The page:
Deadline looms for Italian hostages in India

Paulo Bosusco, 54 (left) and Claudio Colangelo, 61, are said to be "well" but the clock is ticking as their kidnappers set a deadline for demands


ROME– Two Italian nationals kidnapped in India last week are reported to be “well” and “receiving food,” but their kidnapers have outlined tough demands for their release.

 Paolo Bosusco and Claudio Colangelo were taken by Maoists in Orissa, East India, last Wednesday during a trek in a tribal area of the region.

 The report of their good health comes after kidnappers prolonged their ultimatum for demands to be met by 48 hours following pressure from Naveen Patnaik, the governor of Orissa. A deadline has now been set by kidnappers to tonight (Tuesday).

 Italian Foreign Minister Giulio Terzi emphasised the “absolute priority” that must be given to freeing the Italian hostages and ensuring their safety in a telephone conversation with his Indian counterpart S.M. Krishna. During the conversation, Krishna assured him of the “maximum commitment” of the Indian authorities.

 Contact with the kidnappers has been enabled through mediators who have been named as Narayan Sanyal, a guerrilla leader imprisoned in the neighbouring state of Jharkhand, and lawyer and human rights activist Biswapriya Kanungo.

 A list of 13 demands has been drawn up by the kidnappers. Included in the list is a demand for the government to put an end to all operations against guerrilla factions, in particular to ‘Operation Greenhunt’, which has been running for more than two years. In addition, the kidnappers have requested the release of three key guerrilla suspects including the wife of the rebel Maoist leader Sabyasachi Panda and 600 prisoners linked to the protests against the Posco and Vedanta steel factories. Demands were also made for the return of expropriated lands to farmers and the closure of bauxite mines as well as the revision of several industrial projects.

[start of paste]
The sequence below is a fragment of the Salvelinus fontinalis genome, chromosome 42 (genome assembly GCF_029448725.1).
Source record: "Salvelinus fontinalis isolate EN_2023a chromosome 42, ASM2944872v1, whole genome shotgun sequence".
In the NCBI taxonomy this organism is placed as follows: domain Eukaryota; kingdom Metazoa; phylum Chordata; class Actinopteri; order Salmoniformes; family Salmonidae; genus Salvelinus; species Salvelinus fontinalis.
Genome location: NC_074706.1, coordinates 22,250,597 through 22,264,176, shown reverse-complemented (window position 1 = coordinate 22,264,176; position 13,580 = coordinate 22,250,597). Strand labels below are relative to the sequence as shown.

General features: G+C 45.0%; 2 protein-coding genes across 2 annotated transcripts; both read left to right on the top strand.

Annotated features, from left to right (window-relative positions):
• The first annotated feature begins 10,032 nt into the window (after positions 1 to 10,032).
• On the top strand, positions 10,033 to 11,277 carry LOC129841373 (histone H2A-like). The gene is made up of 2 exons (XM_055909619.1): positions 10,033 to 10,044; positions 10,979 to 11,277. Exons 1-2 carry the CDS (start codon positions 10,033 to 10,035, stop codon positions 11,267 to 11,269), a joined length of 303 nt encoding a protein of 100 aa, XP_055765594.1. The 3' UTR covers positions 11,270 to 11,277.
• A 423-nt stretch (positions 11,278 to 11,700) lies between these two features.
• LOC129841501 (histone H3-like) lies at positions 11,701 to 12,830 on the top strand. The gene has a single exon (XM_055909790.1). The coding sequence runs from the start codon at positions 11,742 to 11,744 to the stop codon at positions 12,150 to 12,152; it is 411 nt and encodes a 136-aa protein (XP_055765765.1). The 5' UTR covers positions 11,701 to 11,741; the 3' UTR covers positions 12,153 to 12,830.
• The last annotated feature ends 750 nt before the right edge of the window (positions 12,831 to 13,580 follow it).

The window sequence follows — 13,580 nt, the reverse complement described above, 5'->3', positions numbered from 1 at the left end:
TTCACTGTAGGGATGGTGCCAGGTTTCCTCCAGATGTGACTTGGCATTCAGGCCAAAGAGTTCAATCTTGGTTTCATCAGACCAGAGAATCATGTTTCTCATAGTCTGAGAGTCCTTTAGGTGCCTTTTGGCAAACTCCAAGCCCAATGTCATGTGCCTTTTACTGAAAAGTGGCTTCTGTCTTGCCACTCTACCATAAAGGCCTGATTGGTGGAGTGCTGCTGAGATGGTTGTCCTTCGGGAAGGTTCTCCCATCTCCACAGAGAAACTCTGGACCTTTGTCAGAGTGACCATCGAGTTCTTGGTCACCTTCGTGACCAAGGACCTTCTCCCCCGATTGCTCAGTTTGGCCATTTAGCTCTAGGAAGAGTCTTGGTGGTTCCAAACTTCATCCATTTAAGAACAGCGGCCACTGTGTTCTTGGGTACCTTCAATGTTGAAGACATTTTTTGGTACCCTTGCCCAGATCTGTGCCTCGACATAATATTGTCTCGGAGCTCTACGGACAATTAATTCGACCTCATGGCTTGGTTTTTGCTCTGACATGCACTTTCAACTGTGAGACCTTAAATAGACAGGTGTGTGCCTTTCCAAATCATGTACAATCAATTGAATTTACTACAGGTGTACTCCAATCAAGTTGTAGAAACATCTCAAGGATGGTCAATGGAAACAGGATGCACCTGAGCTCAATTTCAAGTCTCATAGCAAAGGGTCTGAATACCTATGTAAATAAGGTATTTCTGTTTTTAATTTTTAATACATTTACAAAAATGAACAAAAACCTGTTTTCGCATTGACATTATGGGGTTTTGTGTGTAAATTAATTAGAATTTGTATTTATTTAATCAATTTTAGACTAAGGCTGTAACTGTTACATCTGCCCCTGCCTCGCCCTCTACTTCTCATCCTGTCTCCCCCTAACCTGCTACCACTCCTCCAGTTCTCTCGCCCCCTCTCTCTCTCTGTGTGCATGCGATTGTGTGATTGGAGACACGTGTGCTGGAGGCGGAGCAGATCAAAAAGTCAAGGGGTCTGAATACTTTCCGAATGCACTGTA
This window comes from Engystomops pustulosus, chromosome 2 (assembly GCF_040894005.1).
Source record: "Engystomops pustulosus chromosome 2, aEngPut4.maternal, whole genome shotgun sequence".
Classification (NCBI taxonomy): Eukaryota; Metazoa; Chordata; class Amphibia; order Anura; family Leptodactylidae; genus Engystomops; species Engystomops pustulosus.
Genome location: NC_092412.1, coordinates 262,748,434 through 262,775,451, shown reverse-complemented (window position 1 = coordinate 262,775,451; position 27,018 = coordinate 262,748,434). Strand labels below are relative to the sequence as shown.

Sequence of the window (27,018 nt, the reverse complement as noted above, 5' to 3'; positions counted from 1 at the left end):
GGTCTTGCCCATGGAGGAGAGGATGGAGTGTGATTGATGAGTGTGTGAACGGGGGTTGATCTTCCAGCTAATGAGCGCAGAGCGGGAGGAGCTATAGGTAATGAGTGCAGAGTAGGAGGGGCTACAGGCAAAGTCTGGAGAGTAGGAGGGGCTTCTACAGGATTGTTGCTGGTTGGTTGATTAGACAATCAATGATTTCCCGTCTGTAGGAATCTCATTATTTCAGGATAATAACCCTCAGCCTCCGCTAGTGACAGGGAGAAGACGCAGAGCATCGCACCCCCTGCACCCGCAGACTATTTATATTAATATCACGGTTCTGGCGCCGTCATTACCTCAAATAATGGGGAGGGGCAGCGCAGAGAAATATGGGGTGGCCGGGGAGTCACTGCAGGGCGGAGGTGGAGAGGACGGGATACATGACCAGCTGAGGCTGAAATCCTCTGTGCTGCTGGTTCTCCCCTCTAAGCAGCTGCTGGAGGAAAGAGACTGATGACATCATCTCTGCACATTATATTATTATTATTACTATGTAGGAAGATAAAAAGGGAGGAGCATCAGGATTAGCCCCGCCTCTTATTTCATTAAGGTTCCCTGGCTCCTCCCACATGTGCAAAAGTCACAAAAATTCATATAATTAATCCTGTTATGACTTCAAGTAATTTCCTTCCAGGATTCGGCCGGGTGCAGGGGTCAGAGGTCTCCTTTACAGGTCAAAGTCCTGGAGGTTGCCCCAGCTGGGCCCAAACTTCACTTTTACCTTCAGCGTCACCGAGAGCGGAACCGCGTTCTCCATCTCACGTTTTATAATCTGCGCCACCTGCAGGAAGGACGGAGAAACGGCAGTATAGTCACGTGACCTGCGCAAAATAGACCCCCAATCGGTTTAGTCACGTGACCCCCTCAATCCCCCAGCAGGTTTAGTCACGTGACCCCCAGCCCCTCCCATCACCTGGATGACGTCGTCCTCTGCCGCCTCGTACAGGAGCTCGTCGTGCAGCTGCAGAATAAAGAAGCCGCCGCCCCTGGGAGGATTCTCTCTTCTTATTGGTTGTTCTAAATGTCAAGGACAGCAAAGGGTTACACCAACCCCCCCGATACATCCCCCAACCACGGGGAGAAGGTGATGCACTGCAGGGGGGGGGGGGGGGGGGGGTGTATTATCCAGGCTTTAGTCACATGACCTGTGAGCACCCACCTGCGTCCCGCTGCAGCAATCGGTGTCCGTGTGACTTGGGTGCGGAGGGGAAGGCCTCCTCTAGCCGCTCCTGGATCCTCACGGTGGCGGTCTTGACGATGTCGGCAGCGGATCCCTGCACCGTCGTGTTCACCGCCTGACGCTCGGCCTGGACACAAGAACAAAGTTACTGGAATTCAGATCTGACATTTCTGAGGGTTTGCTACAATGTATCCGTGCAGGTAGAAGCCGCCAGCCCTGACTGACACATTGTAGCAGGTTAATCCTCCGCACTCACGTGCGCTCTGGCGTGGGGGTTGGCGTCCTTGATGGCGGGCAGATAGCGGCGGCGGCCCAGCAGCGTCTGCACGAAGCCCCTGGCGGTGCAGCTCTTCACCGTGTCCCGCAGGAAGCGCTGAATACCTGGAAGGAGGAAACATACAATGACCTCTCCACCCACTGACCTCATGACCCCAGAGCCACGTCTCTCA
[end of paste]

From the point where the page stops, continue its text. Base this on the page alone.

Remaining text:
The list of demands bears the signature of Sunil, the nom de guerre of the secretary for the organisational Commission for Orissa of the Cpi-M, the Indian Communist Party, of which the kidnappers are members.

 According to Rome daily Il Messaggero, a similar list had previously been presented to the Indian government following the kidnap of an Italian state official who was released after long negotiations between the Orissa government and Maoists. However, Maoist rebel leader Panda has since claimed that the Orissa government did not abide by the negotiations, which might have prompted the latest kidnapping.

The deputy of the Puri police and head of the intelligence service in the area P.K. Mishra described the latest abduction as “A terrible fatality.” He told Italian news agency ANSA that the type of tourism the Italian nationals were involved in is “un-invasive” but “too risky,” adding that “there are dozens and dozens of agencies and tour operators which organise visits in tribal territories without permits.”

 This hostage crisis is yet another strain on Italy-India relations, occurring just weeks after the detainment of two Italian servicemen in Kerala accused of shooting and killing two Indian fishermen they allegedly mistook for pirates in Indian waters. Today Judge Kollam, who is in charge of the case, extended the servicemen’s imprisonment to a further two weeks.